Reviews > Published on November 3rd, 2014

Bookshots: 'Our Secret Life in the Movies' by Michael McGriff and J.M. Tyree

Bookshots: Pumping new life into the corpse of the book review


Our Secret Life in the Movies

Who wrote it?

'Our Secret Life in the Movies' may very well hit you right where you live – as long as you live in your head, and your head is in severely poetic disorder.

Michael McGriff and J.M. Tyree

Plot in a Box:

Two film nerds overdose on mostly obscure movies and riff on their disjointed but colorfully worded afterthoughts.

Invent a new title for this book:

Citizen Arcane

Read this if you like:

…to get high and make up poetic shit with your equally baked friends.

Meet the book’s lead(s):

Two imaginary versions of the authors when they were kids

Said lead(s) would be portrayed in a movie by:

The two best students in an advanced creative writing class in Boulder

Setting: would you want to live here?

Where? In the authors' heads? Living in my own is tough enough as it is, thanks.

What was your favorite sentence?

The witch didn’t look sinister, but I got the sense that she was a little bit concerned about the way I was growing up.

The Verdict:

I wanted to love this book. Really – I did. The authors and I have a lot in common: a mental-illnesslike love of movies and a taste for grotesque Americana. One of them (J.M. Tyree) and I both write for Film Quarterly. But it turns out that I need coherent narrative a lot more than they do, not to mention a much clearer connection between the films and the fantasies they spark.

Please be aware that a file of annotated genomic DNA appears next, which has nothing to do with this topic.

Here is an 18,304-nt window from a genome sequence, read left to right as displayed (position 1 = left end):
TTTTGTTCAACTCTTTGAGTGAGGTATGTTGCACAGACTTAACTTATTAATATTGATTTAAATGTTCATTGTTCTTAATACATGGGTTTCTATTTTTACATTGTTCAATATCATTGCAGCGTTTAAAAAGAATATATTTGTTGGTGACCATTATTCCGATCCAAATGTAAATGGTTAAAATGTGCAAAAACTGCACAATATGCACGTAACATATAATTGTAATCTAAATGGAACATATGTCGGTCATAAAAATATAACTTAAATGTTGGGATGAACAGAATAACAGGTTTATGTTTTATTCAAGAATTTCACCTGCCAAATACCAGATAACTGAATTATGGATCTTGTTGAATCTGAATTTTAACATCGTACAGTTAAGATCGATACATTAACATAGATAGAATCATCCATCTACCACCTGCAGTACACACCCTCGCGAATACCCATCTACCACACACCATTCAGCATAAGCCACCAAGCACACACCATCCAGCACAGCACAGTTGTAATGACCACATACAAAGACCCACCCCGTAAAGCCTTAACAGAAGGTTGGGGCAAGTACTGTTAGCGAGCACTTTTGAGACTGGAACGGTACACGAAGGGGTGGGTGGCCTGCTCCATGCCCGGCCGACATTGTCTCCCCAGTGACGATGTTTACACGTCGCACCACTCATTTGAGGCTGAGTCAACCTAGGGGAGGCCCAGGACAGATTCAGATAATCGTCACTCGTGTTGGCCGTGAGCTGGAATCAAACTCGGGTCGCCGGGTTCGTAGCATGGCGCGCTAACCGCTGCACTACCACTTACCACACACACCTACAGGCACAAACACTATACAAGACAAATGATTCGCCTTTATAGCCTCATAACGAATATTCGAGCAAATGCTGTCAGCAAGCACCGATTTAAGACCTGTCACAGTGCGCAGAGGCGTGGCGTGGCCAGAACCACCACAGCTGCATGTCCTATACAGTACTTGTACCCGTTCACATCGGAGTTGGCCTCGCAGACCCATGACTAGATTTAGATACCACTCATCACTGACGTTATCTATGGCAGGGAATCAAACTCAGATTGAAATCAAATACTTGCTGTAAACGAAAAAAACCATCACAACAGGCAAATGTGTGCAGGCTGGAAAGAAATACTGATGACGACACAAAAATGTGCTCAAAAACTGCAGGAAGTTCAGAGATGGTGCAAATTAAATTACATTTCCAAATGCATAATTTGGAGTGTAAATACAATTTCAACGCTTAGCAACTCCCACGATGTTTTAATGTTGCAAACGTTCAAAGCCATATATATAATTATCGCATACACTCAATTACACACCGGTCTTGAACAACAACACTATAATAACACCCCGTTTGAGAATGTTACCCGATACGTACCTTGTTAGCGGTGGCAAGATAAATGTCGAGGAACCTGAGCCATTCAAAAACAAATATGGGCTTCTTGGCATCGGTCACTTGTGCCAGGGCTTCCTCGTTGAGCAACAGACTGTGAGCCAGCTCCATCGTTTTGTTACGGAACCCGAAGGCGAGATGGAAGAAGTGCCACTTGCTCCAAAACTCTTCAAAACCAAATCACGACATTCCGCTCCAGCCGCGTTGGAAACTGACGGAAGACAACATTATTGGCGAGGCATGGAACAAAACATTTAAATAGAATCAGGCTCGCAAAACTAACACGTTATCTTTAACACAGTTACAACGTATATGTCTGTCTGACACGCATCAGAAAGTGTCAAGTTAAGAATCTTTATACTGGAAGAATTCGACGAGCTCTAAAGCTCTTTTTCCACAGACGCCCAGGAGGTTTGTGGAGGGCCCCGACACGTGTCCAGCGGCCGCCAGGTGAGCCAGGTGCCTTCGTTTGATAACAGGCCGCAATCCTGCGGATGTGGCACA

Ridley Scott’s Blade Runner, for instance, inspires a snippet called “The Man Who Married an Egg,” the first sentence of which is, “After my father leaves us, he buys a dozen large eggs and takes a perfectly brown, perfectly egg-shaped egg for a wife.” Is it wrong of me to ask what this has to do with Blade Runner? Admittedly, I haven’t seen Blade Runner in years, but I don’t recall any egg wives in it.

The stories they tell are funny, strange, lurid, imaginative, unlikely, personal, smart, articulate, involving, and unnerving. The authors write beautifully. The tales shine. There is just no need to tie them into the films; it's a gimmick, and it doesn't work.

I didn’t get this book at all, but that’s hardly to say that you won’t. Our Secret Life in the Movies may very well hit you right where you live – as long as you live in your head, and your head is in severely poetic disorder.

About the author

Ed Sikov is the author of 7 books about films and filmmakers, including On Sunset Boulevard:; The Life and Times of Billy Wilder; Mr. Strangelove: A Biography of Peter Sellers; and Dark Victory: The Life of Bette Davis.

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